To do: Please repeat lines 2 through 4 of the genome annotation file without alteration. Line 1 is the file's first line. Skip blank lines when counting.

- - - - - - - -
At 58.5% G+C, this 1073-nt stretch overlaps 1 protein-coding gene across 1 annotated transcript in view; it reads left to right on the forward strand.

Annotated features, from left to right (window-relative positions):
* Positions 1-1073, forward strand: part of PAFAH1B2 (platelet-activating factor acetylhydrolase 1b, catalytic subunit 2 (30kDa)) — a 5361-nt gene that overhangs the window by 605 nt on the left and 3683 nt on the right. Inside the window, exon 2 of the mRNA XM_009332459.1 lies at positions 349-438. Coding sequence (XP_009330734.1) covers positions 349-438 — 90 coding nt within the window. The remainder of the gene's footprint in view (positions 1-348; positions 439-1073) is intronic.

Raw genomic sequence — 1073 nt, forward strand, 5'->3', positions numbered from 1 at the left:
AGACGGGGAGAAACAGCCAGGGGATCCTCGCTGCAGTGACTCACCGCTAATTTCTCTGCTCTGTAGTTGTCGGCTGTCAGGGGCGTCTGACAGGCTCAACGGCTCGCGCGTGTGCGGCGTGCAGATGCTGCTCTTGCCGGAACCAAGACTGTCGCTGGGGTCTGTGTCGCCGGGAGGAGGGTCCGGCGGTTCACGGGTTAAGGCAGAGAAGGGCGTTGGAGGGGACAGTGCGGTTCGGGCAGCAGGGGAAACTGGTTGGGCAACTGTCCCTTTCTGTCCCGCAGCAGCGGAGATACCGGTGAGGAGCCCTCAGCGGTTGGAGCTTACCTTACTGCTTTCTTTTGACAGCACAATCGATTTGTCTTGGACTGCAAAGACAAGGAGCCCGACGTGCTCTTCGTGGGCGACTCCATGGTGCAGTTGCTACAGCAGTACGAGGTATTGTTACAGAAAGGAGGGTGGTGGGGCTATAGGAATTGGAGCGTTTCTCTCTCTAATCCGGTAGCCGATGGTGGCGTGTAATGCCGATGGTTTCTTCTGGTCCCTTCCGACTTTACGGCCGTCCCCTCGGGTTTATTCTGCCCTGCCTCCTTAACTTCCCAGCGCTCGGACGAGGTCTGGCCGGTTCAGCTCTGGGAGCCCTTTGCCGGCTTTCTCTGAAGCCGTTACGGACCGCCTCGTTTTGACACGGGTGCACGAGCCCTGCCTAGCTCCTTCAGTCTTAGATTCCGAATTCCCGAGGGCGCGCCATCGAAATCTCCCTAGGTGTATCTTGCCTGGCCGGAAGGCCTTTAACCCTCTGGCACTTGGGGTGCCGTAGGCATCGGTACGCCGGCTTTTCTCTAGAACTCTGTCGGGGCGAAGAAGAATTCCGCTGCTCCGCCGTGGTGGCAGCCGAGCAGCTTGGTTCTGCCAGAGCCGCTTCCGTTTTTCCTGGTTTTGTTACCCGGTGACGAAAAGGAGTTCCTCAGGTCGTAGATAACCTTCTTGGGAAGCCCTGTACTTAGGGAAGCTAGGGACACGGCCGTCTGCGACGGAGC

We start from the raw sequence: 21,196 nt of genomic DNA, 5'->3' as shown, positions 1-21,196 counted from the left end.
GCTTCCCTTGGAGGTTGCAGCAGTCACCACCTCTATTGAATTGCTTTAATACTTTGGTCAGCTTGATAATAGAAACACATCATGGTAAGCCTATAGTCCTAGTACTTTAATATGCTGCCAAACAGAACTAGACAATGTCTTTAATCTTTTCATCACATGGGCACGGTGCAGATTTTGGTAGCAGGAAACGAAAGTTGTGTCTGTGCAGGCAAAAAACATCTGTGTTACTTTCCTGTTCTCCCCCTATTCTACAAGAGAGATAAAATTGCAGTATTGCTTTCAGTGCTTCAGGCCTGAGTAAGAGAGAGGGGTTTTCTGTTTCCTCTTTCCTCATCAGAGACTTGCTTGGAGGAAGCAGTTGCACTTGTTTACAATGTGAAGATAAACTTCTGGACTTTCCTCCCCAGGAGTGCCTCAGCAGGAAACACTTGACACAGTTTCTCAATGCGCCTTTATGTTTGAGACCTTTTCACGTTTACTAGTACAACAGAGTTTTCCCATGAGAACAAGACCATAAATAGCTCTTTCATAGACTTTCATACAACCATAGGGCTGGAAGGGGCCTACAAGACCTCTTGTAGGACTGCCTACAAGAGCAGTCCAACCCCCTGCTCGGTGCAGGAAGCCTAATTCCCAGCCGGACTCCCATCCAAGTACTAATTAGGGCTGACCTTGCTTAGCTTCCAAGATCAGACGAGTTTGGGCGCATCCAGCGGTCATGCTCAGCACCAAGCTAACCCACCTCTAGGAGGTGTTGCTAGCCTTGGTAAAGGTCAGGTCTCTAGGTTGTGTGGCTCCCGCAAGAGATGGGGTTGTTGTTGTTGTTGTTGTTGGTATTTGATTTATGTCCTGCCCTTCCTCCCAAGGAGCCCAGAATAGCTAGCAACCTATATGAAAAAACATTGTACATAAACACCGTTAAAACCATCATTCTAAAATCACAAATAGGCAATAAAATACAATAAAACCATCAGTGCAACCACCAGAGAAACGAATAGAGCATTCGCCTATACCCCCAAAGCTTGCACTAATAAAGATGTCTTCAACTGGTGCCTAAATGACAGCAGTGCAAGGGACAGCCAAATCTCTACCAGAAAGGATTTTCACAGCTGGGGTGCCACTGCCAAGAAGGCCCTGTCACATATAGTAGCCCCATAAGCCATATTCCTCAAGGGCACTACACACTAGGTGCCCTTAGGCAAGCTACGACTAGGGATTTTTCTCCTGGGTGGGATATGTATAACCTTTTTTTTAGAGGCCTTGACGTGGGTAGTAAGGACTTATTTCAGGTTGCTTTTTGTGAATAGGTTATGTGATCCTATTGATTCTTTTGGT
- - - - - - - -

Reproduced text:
Annotated features, from left to right (window-relative positions):
* Positions 1-1073, forward strand: part of PAFAH1B2 (platelet-activating factor acetylhydrolase 1b, catalytic subunit 2 (30kDa)) — a 5361-nt gene that overhangs the window by 605 nt on the left and 3683 nt on the right. Inside the window, exon 2 of the mRNA XM_009332459.1 lies at positions 349-438. Coding sequence (XP_009330734.1) covers positions 349-438 — 90 coding nt within the window. The remainder of the gene's footprint in view (positions 1-348; positions 439-1073) is intronic.

Raw genomic sequence — 1073 nt, forward strand, 5'->3', positions numbered from 1 at the left: